EV Camping

Discussion in 'General' started by Domenick, Dec 14, 2017.

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  1. Domenick

    Domenick Administrator Staff Member

    Camping with an EV opens up some unique challenges and opportunities, and now that longer range vehicles are starting to be sold at more affordable prices, more people are going to be exploring the great outdoors in their electric cars.

    To many, that means sleeping in your car. This is a lot safer in an EV, since you can engage the climate controls without the risk of producing deadly carbon monoxide gas. Nothing puts a damper on camping like waking up dead -- probably. Though I haven't seen the film The Revenant yet, but I understand being dead might not actually be the absolutely worst thing. I digress.

    To kick things off, just want to share a photo a Twitter user shared with us. (not sure if he's a Forum member, but if he is, hopefully he'll share a bit more about this.)

    Voila! The Chevy Bolt Nissan LEAF turns into a snug place to spend the night.

    Chevy Bolt camping.jpg
     
    Last edited: Dec 14, 2017
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  3. Pushmi-Pullyu

    Pushmi-Pullyu Well-Known Member

    I had a relative that liked to sleep in her car on road trips. On warm night she wanted to sleep with the rear hatch open, so she got some screen fabric (like the screen on a screen door, but a flexible fabric) and a bunch of small magnets. She placed the magnets around the edge of the hatch and the opening below, to hold it in place and keep the bugs out. That worked surprisingly well.

    She bought a foam pad to use for a mattress, and cut it to fit the inside of the cargo area using a kitchen electric knife. That was surprisingly easy.

    Of course you could spend a lot of money paying for a pre-made kit or paying for a custom job, but she was able to do it pretty cheaply that way, plus just bringing bedclothes from home instead of buying something special for camping in the car.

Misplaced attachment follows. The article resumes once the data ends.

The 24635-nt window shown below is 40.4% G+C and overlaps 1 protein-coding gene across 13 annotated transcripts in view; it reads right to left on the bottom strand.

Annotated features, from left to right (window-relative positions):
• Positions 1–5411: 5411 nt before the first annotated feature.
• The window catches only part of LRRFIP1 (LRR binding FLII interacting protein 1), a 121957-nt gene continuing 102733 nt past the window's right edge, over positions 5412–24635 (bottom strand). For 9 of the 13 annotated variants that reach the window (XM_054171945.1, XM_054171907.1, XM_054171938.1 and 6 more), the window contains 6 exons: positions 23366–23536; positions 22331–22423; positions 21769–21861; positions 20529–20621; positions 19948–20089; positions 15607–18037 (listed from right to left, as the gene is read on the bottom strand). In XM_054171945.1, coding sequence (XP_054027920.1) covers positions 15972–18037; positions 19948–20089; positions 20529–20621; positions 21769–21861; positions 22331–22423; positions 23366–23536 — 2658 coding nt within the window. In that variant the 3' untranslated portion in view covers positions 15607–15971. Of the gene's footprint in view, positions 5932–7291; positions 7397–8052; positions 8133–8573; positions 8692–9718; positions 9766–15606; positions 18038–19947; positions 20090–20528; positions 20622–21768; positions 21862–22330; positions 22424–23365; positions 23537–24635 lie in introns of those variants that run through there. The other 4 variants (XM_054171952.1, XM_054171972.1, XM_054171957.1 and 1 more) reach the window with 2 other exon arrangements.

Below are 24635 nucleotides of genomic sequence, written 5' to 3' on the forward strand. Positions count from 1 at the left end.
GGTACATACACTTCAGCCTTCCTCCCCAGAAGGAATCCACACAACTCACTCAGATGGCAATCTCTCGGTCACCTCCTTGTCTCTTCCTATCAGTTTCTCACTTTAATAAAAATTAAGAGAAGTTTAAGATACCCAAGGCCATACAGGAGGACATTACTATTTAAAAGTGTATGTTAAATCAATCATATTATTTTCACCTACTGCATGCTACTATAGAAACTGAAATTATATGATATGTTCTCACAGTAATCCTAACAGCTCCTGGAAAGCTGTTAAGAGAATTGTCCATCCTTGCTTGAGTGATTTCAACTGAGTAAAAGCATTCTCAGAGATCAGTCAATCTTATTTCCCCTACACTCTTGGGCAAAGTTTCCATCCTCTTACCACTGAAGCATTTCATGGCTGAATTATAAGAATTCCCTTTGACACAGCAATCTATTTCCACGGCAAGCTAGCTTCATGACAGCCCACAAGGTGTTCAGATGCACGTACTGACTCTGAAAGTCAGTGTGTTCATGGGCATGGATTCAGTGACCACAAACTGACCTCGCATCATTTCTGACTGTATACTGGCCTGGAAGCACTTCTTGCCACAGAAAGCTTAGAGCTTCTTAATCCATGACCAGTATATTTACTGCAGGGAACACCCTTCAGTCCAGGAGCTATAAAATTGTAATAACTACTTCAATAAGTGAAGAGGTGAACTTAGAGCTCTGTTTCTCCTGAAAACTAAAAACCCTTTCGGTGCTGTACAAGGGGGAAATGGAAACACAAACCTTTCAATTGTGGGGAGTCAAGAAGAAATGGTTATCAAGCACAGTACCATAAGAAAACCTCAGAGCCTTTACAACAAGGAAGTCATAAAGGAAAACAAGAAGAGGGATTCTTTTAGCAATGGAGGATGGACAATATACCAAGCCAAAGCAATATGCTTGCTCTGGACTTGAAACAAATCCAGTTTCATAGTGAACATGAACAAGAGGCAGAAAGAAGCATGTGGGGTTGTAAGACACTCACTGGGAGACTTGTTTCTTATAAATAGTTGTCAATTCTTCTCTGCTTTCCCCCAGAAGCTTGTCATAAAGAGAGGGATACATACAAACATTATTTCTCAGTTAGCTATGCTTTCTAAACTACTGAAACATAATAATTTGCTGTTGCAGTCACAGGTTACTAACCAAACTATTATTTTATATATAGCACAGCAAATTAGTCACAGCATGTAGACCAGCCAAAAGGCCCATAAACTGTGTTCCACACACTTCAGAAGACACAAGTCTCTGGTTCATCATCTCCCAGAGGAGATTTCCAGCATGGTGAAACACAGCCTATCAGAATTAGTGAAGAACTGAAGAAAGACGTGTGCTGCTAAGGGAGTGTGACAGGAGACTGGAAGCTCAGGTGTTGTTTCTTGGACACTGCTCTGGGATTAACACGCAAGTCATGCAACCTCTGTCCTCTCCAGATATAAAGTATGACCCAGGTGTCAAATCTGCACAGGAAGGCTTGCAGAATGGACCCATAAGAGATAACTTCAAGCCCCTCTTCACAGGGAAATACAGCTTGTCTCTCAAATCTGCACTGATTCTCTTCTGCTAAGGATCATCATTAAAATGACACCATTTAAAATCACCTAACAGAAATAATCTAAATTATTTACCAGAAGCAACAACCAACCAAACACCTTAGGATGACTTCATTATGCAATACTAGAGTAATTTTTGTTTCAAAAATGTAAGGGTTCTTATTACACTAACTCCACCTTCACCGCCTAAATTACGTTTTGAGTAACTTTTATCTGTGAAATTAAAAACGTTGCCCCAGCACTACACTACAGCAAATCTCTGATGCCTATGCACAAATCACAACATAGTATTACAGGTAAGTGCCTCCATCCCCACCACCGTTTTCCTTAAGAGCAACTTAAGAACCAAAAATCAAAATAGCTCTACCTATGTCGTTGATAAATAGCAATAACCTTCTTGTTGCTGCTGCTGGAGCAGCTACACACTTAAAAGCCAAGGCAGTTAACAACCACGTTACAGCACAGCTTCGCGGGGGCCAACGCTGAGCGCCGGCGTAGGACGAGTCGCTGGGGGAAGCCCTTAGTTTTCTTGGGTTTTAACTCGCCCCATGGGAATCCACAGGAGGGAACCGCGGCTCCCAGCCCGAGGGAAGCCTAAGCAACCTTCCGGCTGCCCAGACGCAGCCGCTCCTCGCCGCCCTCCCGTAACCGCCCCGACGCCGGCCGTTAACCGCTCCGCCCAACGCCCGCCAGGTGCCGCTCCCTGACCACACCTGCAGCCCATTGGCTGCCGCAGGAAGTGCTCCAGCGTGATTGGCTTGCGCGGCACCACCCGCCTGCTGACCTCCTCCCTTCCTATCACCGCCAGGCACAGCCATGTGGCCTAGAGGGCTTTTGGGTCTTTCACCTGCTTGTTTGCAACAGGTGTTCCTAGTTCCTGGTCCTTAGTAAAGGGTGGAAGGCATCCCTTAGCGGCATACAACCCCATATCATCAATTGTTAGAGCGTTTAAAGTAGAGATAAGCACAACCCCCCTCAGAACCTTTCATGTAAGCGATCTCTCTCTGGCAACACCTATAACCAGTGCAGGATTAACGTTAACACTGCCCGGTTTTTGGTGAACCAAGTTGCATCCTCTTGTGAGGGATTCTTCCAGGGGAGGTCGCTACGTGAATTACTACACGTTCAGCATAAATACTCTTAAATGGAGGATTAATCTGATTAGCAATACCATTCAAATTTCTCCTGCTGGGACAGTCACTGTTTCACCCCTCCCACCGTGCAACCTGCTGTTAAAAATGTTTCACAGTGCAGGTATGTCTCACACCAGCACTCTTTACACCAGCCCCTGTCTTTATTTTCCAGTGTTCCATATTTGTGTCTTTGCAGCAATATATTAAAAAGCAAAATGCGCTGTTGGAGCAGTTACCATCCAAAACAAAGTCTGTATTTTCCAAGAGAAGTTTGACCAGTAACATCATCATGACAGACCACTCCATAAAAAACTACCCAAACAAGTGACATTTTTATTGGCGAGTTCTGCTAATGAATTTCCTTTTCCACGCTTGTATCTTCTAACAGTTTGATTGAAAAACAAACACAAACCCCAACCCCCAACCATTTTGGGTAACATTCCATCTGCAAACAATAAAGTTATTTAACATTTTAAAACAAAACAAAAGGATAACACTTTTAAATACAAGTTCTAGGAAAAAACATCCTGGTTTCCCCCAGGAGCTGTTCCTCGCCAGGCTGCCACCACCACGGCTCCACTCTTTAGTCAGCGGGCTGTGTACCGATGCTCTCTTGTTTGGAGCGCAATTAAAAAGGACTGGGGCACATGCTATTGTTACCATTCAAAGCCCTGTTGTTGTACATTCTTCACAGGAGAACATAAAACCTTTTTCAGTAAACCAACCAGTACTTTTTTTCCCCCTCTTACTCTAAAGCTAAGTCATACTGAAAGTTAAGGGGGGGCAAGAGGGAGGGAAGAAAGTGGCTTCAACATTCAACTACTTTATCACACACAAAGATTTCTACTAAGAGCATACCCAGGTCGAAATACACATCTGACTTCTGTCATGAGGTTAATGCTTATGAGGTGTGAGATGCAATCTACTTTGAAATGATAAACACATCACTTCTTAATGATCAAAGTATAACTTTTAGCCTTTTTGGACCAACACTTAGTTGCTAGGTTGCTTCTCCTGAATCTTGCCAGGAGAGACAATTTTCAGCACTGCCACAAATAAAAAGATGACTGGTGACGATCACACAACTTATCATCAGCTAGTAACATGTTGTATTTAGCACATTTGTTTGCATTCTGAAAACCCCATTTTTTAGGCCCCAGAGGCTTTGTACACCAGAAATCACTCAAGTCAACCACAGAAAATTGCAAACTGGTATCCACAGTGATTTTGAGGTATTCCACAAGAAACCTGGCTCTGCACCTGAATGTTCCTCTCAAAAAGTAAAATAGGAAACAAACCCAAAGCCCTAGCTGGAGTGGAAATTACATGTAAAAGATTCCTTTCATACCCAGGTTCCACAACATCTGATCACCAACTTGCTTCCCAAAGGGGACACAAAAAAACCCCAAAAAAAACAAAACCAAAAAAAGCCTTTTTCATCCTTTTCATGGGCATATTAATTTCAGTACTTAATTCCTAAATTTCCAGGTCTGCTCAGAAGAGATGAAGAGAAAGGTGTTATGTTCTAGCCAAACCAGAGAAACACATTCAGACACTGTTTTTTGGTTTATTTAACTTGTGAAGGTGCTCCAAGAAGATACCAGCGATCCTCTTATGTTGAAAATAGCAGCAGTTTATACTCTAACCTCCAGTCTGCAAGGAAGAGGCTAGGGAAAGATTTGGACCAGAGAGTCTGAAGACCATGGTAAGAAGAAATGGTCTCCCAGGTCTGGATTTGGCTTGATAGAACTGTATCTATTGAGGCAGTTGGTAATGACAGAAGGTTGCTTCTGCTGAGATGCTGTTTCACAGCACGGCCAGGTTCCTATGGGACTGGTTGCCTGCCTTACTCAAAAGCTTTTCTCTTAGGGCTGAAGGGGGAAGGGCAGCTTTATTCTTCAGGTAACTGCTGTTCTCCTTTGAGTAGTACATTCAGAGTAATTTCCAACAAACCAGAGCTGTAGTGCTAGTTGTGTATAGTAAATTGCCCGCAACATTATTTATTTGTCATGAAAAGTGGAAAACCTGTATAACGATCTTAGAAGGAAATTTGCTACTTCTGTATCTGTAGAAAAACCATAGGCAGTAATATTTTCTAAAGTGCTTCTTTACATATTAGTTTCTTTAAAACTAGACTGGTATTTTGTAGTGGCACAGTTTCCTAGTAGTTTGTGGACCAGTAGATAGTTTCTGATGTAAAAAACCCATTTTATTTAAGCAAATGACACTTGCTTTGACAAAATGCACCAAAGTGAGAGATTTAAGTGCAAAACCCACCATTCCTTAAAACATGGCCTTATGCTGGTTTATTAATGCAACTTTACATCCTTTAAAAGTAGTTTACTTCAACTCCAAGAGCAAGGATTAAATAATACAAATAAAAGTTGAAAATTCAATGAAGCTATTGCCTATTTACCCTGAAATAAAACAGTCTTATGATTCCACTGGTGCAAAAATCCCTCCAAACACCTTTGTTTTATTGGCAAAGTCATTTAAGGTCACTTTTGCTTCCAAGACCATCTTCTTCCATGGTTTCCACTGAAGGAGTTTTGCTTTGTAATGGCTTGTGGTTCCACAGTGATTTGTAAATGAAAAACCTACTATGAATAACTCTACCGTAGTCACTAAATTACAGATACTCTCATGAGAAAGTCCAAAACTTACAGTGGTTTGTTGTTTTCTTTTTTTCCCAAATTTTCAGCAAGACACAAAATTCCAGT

I dunno, wouldn't running the cabin heater or the A/C all night risk running the battery down, especially if the night is really cold? The first time or three I tried that, until I had some experience with how much of the battery pack's charge that would drain, I'd want to make sure I parked the car where it could be recharged without moving it, in case you wake up with a fully depleted battery pack. Or stop in a camp ground where you can leave the car plugged in all night, altho of course that means you'd have to pay for a hookup.
     
  4. I've used utility mode at Drive-ins quite a few times in the past year, usually running the A/C and radio for about 5 hours. The most I've seen my battery drop is 4%, so I definitely think it would be ok to use it overnight while sleeping. Even if it's really cold and you use the heater I bet you could make it through the night and not use more than about 20-25% of the battery.

    Of course, if you get a campsite with an electrical hookup.... just plug in your trickle charger and you'll likely gain more than you use/lose. I picked a random state park near me and the costs were: tent site non-electric $21 a night, same thing with 50 amp electric hookup: only $24 a night. To me the extra $3 bucks is definitely worth it.
     
  5. This is something that I've thought of recently, and also have considered the possibility of someday towing a small (very small) camper trailer, one of those teardrops. Obviously if sleeping in the car would work, that would be a much cheaper option. It's an interesting idea to ponder. No tent to set up, who cares if it rains, bit safer than a tent if a bear shows up lol.
     
  6. That screen-with-magnets is a great idea!
     
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  8. Right? I think I saw someone do a similar thing on YouTube a few weeks ago.
     
  9. Well, this is not a answer, but I am planning something as this...
     
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